First-Time Buyer's Guide to Better Credit
Choosing a lender isn't the first step in becoming a homeowner. In reality, the home buying process begins and ends with your finances. To propel your dreams of homeownership forward, you must consider your FICO score along with the type of lender for which you'll qualify in Lexington, Kentucky.
A FICO score is a review of your years of credit history based on an instrument developed by Fair Isaac and Company. Most people traditionally have a score of 650, but scores range from 300 to 850. Even though more people these days are experiencing job loss and delinquent credit cards, FICO scores aren't necessarily adjusted "on a curve." A low score is a low score and that often means you can't get credit. Some of the pieces in deciding your FICO score include:
- Credit to Debt Ratio — How much do you owe versus how much credit you have available?
- Credit Inquiries — How many times has your credit history been accessed by someone other than you?
- Types of Credit — Do you have a healthy mix of loans and credit cards?
- Payment History — How often do you make late payments?
In reviewing your credit history, you'll see that you actually have three reports. Experian, Equifax and TransUnion — three of the major credit reporting agencies — use a slightly different models to determine your credit rating. FICO is used by Experian. Equifax's model is called BEACON and TransUnion uses EMPIRICA. This means you have three scores, one for each scoring model.
When you apply for a mortgage or any other loan, lenders want to make sure that extending a loan to you isn't a risk. Your credit score gives lenders an insight into what type of borrower you are based solely on your credit history. You'll need a score of at least 700 to get a decent interest rate. You can get approved for a mortgage with a lower score, but the interest paid over the life of the loan could be more than double the amount of an individual with a superior FICO score.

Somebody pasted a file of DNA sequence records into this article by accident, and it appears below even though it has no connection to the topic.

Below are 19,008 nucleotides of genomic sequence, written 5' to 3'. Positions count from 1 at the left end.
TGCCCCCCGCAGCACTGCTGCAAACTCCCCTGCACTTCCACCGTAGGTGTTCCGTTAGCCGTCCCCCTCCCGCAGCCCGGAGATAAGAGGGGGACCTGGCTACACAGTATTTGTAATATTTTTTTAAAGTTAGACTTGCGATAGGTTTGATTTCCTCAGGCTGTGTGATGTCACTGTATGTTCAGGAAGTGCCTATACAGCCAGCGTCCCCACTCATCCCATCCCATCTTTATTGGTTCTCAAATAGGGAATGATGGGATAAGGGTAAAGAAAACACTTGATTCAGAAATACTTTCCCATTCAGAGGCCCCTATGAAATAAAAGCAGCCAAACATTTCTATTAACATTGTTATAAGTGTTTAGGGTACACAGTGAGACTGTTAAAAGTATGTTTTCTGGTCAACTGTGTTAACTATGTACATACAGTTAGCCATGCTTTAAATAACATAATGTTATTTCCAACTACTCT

We're used to working with all levels of credit scores. Contact us and we can help you get on the right track to the home of your dreams.
How do you obtain a higher score? Improving your FICO score takes time. It can be difficult to make a significant change in your credit score with small changes, but your score can improve in a year or two by monitoring your credit report and by wisely using credit. The most important thing is to know your FICO score. Here are some methods to improve your credit score:
- Apply for service station cards or store credit. For those who have non-existent credit or low credit, department store credit cards and gas credit cards are ways to start your credit history, increase your credit limits and keep up your payments, which will raise your credit. You should always beware of keeping a high balance for too long because these types of cards usually have a steeper interest rate.
- Keep your cards active. Whether you have older cards, or are just getting started with credit, be sure to use your cards to make sure your accounts maintain an active status. But, make sure you pay them off in no more than two or three payments.
- Stay on top of payments. Payment history is a big factor in your FICO score. It's where people who have recently been unemployed see the biggest dip in their credit score. Yes, it takes longer to build up your credit this way, but it's the surest way to show that you're able to make payments to a lender.
- Ensure that your credit history is correct. If you discover mistakes on your credit report, write to the bureau requesting that the item be removed. If you have a common name or the same name as a family member, you'll want to pay extra attention to make sure the activity reported is correct.
- Spread your debt around. At first, this doesn't sound like a good idea. But, you steer clear of having one card that is at the maximum and have the rest of your cards at a zero balance. It's better to have each of your cards at about 30% of their credit limit than to have the most of your debt sitting on one card.
Now that you know more about credit reporting, you'll be able to successfully take the first step in owning a home, and that is improving your FICO score. Remember that when it's time to apply for a loan to purchase a home, you'll want to keep your lender applications within a two-week window to avoid damaging your credit score. With the help of Homes & Horse Farms Real Estate, shopping for a mortgage can be a stress-free experience so you, too, can become a homeowner.
Get more information by visiting myFICO.com, Fair Isaac's informational site and review your credit history for free at annualcreditreport.com. And, for a small payment, you can get your FICO score from each bureau on their websites: equifax.com, experian.com and transunion.com.